The answer to this squalor is mass building
IT is hard to believe people in Dublin, in 2017, are living in such conditions. The house in Crumlin that the Irish Mail on Sunday visited this week is not only unfit for human habitation, it is also a firetrap. Based on the small rooms that our reporter managed to see, each of which contained four beds, it is possible that up to 52 people lived there at any one time, generating rental income of €13,000 a month.
Dublin City Council went to court this week to have the house vacated. Mr Justice Noonan agreed and gave the tenants 48 hours to leave what effectively is a warren of interconnected rooms and shared living space, mostly lit by naked bulbs. There were even mattresses on the floor in some rooms.
Bear in mind, though, that unlike in some recent cases in the UK, the people living there were not slaves being held in poor conditions. They were mostly Brazilian students, voluntarily paying €250 a month each to live just one rung above squalor.
But, you might say, they’re students and this house sounds little different to a youth hostel, the likes of which our own children might stay in as they travel around the world in a gap year.
Indeed, isn’t is precisely the sort of shared accommodation of which Housing Minister Eoghan Murphy spoke of this week as a plan for the future?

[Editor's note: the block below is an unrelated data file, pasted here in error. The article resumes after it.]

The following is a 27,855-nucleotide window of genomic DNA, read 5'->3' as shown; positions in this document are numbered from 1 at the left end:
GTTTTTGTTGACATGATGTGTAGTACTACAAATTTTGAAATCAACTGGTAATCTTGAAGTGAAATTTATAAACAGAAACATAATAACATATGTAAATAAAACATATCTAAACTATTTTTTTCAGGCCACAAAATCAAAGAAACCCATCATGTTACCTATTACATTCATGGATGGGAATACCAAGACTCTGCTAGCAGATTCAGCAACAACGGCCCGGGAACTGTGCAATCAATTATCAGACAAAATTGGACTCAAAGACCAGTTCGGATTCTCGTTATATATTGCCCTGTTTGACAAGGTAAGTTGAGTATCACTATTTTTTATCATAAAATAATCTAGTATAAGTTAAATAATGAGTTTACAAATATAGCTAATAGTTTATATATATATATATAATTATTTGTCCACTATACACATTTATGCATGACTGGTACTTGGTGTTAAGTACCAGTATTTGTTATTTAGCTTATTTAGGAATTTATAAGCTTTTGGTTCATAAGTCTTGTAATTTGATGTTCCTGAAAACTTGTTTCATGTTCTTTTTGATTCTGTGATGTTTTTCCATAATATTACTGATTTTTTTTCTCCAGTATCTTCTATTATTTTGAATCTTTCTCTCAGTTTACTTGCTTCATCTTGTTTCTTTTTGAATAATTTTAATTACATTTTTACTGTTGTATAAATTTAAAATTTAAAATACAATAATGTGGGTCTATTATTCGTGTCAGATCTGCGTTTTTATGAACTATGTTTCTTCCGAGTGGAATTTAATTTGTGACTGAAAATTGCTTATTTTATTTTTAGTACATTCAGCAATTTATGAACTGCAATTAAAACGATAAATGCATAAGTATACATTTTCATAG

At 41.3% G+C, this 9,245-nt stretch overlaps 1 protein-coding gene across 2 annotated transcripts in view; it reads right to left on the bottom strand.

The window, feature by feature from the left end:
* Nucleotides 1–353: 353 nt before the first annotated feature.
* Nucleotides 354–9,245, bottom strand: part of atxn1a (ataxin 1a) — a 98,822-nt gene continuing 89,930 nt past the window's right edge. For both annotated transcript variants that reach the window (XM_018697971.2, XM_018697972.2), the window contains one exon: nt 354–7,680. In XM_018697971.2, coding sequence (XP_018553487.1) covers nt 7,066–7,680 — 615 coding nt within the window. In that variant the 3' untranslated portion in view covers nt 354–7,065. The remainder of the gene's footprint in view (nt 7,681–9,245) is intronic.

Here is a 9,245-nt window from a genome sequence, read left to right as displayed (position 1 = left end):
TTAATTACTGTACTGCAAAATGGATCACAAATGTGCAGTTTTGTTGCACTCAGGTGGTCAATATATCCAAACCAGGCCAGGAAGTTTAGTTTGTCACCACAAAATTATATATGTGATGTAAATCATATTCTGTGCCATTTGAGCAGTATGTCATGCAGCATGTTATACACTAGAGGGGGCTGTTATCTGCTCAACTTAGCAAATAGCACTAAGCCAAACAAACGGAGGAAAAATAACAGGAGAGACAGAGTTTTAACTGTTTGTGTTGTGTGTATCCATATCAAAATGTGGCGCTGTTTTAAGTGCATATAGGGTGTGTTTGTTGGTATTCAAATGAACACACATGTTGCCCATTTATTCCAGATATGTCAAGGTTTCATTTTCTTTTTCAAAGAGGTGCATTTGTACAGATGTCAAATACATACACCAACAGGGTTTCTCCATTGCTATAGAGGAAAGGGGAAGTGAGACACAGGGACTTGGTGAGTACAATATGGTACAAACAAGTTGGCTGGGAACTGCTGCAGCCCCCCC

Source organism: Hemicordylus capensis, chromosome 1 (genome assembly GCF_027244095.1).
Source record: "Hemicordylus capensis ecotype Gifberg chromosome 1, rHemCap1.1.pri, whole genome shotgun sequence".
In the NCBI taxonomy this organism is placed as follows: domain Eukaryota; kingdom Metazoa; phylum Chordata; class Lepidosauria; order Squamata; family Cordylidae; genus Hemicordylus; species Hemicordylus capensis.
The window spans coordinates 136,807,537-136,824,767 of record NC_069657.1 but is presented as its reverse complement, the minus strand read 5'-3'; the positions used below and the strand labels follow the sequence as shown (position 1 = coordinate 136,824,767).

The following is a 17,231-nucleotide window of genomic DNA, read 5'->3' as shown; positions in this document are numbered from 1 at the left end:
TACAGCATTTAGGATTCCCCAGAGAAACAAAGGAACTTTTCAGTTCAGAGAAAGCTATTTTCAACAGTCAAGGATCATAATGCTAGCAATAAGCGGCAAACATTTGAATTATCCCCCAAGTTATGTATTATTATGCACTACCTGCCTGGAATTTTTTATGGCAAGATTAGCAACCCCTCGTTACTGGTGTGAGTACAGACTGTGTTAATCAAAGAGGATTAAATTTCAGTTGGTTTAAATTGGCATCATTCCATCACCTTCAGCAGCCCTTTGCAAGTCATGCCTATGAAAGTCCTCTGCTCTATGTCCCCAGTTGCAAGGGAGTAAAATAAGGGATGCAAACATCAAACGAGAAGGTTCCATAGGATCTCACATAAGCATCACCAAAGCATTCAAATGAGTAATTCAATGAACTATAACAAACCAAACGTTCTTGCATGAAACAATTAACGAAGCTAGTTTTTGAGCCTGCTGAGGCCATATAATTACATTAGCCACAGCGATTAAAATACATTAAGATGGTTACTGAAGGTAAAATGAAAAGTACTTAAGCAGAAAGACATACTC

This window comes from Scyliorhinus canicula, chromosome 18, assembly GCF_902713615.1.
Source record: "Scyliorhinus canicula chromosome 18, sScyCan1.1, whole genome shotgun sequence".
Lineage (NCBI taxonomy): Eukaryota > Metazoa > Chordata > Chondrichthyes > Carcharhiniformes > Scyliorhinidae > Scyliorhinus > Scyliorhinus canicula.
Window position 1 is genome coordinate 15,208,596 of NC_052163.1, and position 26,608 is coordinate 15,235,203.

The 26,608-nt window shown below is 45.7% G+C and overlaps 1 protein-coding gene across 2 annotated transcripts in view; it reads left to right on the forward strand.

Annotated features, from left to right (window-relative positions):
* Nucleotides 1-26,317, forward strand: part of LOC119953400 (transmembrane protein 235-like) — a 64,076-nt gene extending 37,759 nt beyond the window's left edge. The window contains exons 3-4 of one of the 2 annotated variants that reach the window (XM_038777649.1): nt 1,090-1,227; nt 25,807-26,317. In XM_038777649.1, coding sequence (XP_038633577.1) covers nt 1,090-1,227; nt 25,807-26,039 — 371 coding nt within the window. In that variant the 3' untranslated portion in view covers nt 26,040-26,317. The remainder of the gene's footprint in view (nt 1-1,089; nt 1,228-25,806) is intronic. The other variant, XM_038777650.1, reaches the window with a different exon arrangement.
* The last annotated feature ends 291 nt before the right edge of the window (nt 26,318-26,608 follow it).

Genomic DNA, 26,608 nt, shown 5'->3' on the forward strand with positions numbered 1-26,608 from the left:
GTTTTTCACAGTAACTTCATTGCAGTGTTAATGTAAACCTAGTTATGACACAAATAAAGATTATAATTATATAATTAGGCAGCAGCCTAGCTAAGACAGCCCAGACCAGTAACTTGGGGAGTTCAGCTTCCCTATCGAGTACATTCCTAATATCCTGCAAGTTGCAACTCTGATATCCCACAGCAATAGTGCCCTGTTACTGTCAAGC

The key difference is that hostels are regulated commercial businesses. They have named owners, who are accountable for the likes of hygiene and – especially – fire safety and they are often subject to unannounced and frequent inspections.
Not this house. And as one resident said, it is far from being the only one, as she knows others like it in the city. That people would voluntarily choose to live there, merely because it is affordable, is a stark illustration of just how severe and wretched the housing crisis is.
These students need short-term accommodation, for a few months at most, but there must be others for whom such hellholes become a permanent home. We’re sick of sounding like a broken record – but that is because no one ever changes it.
Tuesday’s Budget must put spending on houses to the fore. It must ring-fence the money needed and set out a clear, accountable, verifiable and cast-iron timeline for construction on a massive scale.
This country was blighted in its past by slums. We have no right to claim to be a civilised nation when people are only a dropped cigarette away from tragedy on an unimaginable scale.